I’m reading the new book by Yann Martel, The High Mountains of Portugal. One of the protagonists endures tragedies that change him so profoundly that he only walks backwards—seeing only where he’s been, not where he’s going.
For most people, moving backwards makes them move carefully, tentatively. I seem to have lost that tentativeness somewhere during my rowing career. I move furniture as the "walking backwards person." I can run backwards and back my car down steep hills with perfect ease. And, dear Novice Rower, the day will come when you too will be comfortable (and, dare I say, feel almost safe) moving in reverse.
When you learn to row, it's likely that your boats (8+s, 4+s) will have a coxswain facing forward to steer the boat. However, as you progress, you’ll row in “blind boats”—like the 4x, 4-, 2x, 2-, and the single shell (1x). These boats rely upon the person in bow to steer while rowing at the same time.
Make no mistake—backward-ness is one of the more difficult and disorienting aspects of rowing. There are times when you will steer a boat—in fact, race a boat—on a lake or river you’ve never navigated before. An added challenge is that you must do this with only quick glances over your shoulder to guide you. You’ll learn to size up a situation, adjust your course quickly, and trust your instincts.
When I first started rowing, steering while moving in reverse seemed completely daunting. My home river is stunningly beautiful, but also well-stocked with rain barrel-sized buoys, debris, bridges, barges, fishermen, fellow rowers, sassy geese, and ducks with deathwishes. My quick glances to see where I was going never satisfied. I second-, third-, and fourth-guessed myself constantly. And so I rowed poorly, tentatively.
Thankfully, experience has made me not question myself as often. I learned how to point my boat in the proper direction when stopped, then square that point up with something on the shoreline in front of me. My rowing route up and down the river are points on a line, rather than a free-flowing course. (My favorite "points" include a church steeple, the corner of a tall apartment building, and a river marker that tells me it’s 800+ miles to the confluence of the Mississippi and the Ohio Rivers.) With this system, I’m fairly certain to miss the stationary obstacles.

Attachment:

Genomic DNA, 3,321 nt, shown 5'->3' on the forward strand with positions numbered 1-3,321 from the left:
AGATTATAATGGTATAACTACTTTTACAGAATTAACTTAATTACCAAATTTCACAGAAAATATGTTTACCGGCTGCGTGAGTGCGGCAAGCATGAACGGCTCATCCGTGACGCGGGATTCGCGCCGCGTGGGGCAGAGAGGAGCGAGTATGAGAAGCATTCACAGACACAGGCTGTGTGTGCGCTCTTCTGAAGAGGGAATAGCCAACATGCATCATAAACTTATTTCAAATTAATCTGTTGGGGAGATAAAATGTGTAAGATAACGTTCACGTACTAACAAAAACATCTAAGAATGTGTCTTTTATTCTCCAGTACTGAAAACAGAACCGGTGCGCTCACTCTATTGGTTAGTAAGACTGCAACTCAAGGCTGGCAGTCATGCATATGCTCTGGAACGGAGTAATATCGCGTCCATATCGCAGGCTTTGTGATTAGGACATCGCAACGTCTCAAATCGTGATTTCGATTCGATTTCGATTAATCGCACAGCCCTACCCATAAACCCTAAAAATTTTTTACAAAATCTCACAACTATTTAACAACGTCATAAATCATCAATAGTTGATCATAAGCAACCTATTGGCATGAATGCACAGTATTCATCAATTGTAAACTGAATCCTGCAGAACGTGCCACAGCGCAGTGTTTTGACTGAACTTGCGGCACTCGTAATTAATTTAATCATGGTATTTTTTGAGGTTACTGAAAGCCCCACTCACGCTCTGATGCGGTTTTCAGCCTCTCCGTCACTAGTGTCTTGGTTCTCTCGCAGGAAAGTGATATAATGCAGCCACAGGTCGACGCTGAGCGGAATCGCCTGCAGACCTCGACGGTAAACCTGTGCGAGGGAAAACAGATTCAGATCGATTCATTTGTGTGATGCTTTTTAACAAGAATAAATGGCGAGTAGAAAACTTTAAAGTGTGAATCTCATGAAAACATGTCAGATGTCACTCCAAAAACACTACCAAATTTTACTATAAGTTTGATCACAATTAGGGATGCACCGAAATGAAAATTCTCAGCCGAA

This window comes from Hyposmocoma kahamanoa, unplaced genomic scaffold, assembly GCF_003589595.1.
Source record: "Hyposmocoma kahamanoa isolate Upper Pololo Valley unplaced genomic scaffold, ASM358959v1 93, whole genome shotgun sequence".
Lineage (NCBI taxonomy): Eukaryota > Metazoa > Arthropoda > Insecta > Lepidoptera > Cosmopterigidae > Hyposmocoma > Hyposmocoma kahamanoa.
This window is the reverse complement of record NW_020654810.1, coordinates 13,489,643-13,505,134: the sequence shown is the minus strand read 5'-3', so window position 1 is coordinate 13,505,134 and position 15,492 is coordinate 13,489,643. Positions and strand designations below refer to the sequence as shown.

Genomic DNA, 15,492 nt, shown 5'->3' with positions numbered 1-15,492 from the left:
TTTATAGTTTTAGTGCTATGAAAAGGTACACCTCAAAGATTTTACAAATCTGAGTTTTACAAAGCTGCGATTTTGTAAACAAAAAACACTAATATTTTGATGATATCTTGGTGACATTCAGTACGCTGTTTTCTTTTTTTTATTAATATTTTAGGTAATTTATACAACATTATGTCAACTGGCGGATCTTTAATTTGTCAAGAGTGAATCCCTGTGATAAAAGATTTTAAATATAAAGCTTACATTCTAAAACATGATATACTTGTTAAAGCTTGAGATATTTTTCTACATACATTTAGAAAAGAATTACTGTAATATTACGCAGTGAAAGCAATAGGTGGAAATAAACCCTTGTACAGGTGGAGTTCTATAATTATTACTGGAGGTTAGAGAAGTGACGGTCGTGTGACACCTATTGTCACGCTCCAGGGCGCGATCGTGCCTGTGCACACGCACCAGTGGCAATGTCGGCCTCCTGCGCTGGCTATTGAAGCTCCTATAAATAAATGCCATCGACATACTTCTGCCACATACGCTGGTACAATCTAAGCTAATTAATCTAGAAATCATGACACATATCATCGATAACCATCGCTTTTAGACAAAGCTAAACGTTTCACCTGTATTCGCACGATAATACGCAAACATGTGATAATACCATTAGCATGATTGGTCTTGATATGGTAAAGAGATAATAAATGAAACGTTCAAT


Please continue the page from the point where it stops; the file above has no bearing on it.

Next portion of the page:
The moving targets (geese, ducks, debris, teammates) are a little trickier. But as time has gone by, and I’ve become more confident, more sure of myself, I look less, relying on my gut more.
I’ve never talked with my fellow rowers about this, but I feel we have a sixth sense—something that tells us when the boat we are steering is heading toward disaster. Don’t get me wrong—I still look every 5-10 strokes—but I also know in my heart when something dastardly is coming upon me. I can feel it. I look, and adjust my course with time to miss whatever it is that’s strayed into my path. It’s a pretty cool trick.
This is not to say that a well-timed, well-intentioned warning from fellow rowers or a coach isn’t appreciated—it most certainly is. But this “backward sense” is a lovely thing.
I’d be remiss if I didn’t mention the advantage moving backwards offers competitive rowers—an advantage our running and swimming friends don’t enjoy. Actor (and fellow rower) Hugh Laurie described it this way:
“Winning a rowing race is not like winning anything else. Here's my theory: you're facing backwards, so you're looking at the people you're beating—and there's something exquisite about that.”
So have no fear--moving backwards will unsettle you less with every over-the-shoulder glance, until you too are gliding in a line worthy of great literature.